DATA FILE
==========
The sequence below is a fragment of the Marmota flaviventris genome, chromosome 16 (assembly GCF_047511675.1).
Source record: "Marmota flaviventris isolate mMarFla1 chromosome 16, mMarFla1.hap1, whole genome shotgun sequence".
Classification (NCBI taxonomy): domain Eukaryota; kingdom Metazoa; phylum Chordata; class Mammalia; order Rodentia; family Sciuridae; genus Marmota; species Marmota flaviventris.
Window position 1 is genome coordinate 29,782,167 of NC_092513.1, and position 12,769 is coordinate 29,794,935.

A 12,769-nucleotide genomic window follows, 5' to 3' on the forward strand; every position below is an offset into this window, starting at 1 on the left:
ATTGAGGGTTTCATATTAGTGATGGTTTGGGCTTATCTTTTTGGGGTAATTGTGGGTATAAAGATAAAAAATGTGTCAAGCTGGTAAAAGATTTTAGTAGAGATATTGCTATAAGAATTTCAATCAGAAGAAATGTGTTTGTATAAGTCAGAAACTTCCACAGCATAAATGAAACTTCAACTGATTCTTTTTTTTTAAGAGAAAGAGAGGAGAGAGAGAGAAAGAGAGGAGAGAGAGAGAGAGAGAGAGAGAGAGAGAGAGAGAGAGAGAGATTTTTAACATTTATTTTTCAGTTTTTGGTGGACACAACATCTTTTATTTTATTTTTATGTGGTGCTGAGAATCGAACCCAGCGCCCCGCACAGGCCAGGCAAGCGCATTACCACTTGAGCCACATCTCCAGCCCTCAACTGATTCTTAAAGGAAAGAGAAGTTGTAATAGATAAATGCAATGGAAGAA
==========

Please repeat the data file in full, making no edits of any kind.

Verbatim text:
The sequence below is a fragment of the Marmota flaviventris genome, chromosome 16 (assembly GCF_047511675.1).
Source record: "Marmota flaviventris isolate mMarFla1 chromosome 16, mMarFla1.hap1, whole genome shotgun sequence".
Classification (NCBI taxonomy): domain Eukaryota; kingdom Metazoa; phylum Chordata; class Mammalia; order Rodentia; family Sciuridae; genus Marmota; species Marmota flaviventris.
Window position 1 is genome coordinate 29,782,167 of NC_092513.1, and position 12,769 is coordinate 29,794,935.

A 12,769-nucleotide genomic window follows, 5' to 3' on the forward strand; every position below is an offset into this window, starting at 1 on the left:
ATTGAGGGTTTCATATTAGTGATGGTTTGGGCTTATCTTTTTGGGGTAATTGTGGGTATAAAGATAAAAAATGTGTCAAGCTGGTAAAAGATTTTAGTAGAGATATTGCTATAAGAATTTCAATCAGAAGAAATGTGTTTGTATAAGTCAGAAACTTCCACAGCATAAATGAAACTTCAACTGATTCTTTTTTTTTAAGAGAAAGAGAGGAGAGAGAGAGAAAGAGAGGAGAGAGAGAGAGAGAGAGAGAGAGAGAGAGAGAGAGAGAGAGATTTTTAACATTTATTTTTCAGTTTTTGGTGGACACAACATCTTTTATTTTATTTTTATGTGGTGCTGAGAATCGAACCCAGCGCCCCGCACAGGCCAGGCAAGCGCATTACCACTTGAGCCACATCTCCAGCCCTCAACTGATTCTTAAAGGAAAGAGAAGTTGTAATAGATAAATGCAATGGAAGAA